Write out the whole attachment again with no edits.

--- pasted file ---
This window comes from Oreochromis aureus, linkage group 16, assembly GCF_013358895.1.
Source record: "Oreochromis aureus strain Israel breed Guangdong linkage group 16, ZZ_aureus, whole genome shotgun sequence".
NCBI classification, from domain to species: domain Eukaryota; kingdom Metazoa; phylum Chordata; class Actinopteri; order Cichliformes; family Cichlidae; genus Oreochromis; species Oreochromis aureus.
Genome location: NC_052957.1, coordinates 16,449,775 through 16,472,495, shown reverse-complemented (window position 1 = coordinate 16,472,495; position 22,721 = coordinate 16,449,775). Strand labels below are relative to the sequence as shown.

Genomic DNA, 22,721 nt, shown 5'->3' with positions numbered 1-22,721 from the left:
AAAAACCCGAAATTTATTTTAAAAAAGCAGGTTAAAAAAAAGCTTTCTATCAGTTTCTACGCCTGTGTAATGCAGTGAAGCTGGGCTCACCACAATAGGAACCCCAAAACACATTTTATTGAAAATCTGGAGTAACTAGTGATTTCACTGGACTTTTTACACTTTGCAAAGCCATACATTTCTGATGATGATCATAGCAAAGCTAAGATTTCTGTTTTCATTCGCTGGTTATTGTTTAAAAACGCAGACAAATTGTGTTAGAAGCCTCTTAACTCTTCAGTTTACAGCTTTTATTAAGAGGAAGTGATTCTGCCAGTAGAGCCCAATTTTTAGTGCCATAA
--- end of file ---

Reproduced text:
This window comes from Oreochromis aureus, linkage group 16, assembly GCF_013358895.1.
Source record: "Oreochromis aureus strain Israel breed Guangdong linkage group 16, ZZ_aureus, whole genome shotgun sequence".
NCBI classification, from domain to species: domain Eukaryota; kingdom Metazoa; phylum Chordata; class Actinopteri; order Cichliformes; family Cichlidae; genus Oreochromis; species Oreochromis aureus.
Genome location: NC_052957.1, coordinates 16,449,775 through 16,472,495, shown reverse-complemented (window position 1 = coordinate 16,472,495; position 22,721 = coordinate 16,449,775). Strand labels below are relative to the sequence as shown.

Genomic DNA, 22,721 nt, shown 5'->3' with positions numbered 1-22,721 from the left:
AAAAACCCGAAATTTATTTTAAAAAAGCAGGTTAAAAAAAAGCTTTCTATCAGTTTCTACGCCTGTGTAATGCAGTGAAGCTGGGCTCACCACAATAGGAACCCCAAAACACATTTTATTGAAAATCTGGAGTAACTAGTGATTTCACTGGACTTTTTACACTTTGCAAAGCCATACATTTCTGATGATGATCATAGCAAAGCTAAGATTTCTGTTTTCATTCGCTGGTTATTGTTTAAAAACGCAGACAAATTGTGTTAGAAGCCTCTTAACTCTTCAGTTTACAGCTTTTATTAAGAGGAAGTGATTCTGCCAGTAGAGCCCAATTTTTAGTGCCATAA